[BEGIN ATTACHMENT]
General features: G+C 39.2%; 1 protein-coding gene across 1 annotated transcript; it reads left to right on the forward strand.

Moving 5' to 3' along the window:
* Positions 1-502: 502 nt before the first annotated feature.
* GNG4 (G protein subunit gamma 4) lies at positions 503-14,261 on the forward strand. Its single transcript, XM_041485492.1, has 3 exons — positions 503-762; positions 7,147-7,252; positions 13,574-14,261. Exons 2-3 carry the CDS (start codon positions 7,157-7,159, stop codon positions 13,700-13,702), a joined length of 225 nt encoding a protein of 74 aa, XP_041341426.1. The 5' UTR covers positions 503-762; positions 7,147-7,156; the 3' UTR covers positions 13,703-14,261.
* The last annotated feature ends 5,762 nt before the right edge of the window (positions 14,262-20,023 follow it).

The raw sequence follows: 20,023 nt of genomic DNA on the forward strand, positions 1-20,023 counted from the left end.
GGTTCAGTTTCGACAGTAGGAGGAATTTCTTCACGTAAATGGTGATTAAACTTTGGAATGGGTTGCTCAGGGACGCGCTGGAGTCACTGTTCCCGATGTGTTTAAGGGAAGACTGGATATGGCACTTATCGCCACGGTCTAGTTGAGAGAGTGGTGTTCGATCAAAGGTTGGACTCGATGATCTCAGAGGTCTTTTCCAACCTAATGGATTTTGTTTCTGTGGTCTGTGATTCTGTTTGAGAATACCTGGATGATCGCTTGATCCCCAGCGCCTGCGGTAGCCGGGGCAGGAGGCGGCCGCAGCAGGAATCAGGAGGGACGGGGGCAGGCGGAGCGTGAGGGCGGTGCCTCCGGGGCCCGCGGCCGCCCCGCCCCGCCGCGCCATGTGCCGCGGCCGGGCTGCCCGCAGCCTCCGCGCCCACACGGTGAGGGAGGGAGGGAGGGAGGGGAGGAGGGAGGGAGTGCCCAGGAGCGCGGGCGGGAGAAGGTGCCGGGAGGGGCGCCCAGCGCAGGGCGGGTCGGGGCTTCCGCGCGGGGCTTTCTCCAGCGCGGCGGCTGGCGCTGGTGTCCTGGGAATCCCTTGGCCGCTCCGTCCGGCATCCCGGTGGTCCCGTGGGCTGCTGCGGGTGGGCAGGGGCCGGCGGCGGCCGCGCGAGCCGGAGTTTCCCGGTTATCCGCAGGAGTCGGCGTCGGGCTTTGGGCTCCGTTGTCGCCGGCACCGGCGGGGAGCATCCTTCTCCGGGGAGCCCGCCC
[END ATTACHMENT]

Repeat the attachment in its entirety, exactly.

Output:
General features: G+C 39.2%; 1 protein-coding gene across 1 annotated transcript; it reads left to right on the forward strand.

Moving 5' to 3' along the window:
* Positions 1-502: 502 nt before the first annotated feature.
* GNG4 (G protein subunit gamma 4) lies at positions 503-14,261 on the forward strand. Its single transcript, XM_041485492.1, has 3 exons — positions 503-762; positions 7,147-7,252; positions 13,574-14,261. Exons 2-3 carry the CDS (start codon positions 7,157-7,159, stop codon positions 13,700-13,702), a joined length of 225 nt encoding a protein of 74 aa, XP_041341426.1. The 5' UTR covers positions 503-762; positions 7,147-7,156; the 3' UTR covers positions 13,703-14,261.
* The last annotated feature ends 5,762 nt before the right edge of the window (positions 14,262-20,023 follow it).

The raw sequence follows: 20,023 nt of genomic DNA on the forward strand, positions 1-20,023 counted from the left end.
GGTTCAGTTTCGACAGTAGGAGGAATTTCTTCACGTAAATGGTGATTAAACTTTGGAATGGGTTGCTCAGGGACGCGCTGGAGTCACTGTTCCCGATGTGTTTAAGGGAAGACTGGATATGGCACTTATCGCCACGGTCTAGTTGAGAGAGTGGTGTTCGATCAAAGGTTGGACTCGATGATCTCAGAGGTCTTTTCCAACCTAATGGATTTTGTTTCTGTGGTCTGTGATTCTGTTTGAGAATACCTGGATGATCGCTTGATCCCCAGCGCCTGCGGTAGCCGGGGCAGGAGGCGGCCGCAGCAGGAATCAGGAGGGACGGGGGCAGGCGGAGCGTGAGGGCGGTGCCTCCGGGGCCCGCGGCCGCCCCGCCCCGCCGCGCCATGTGCCGCGGCCGGGCTGCCCGCAGCCTCCGCGCCCACACGGTGAGGGAGGGAGGGAGGGAGGGGAGGAGGGAGGGAGTGCCCAGGAGCGCGGGCGGGAGAAGGTGCCGGGAGGGGCGCCCAGCGCAGGGCGGGTCGGGGCTTCCGCGCGGGGCTTTCTCCAGCGCGGCGGCTGGCGCTGGTGTCCTGGGAATCCCTTGGCCGCTCCGTCCGGCATCCCGGTGGTCCCGTGGGCTGCTGCGGGTGGGCAGGGGCCGGCGGCGGCCGCGCGAGCCGGAGTTTCCCGGTTATCCGCAGGAGTCGGCGTCGGGCTTTGGGCTCCGTTGTCGCCGGCACCGGCGGGGAGCATCCTTCTCCGGGGAGCCCGCCC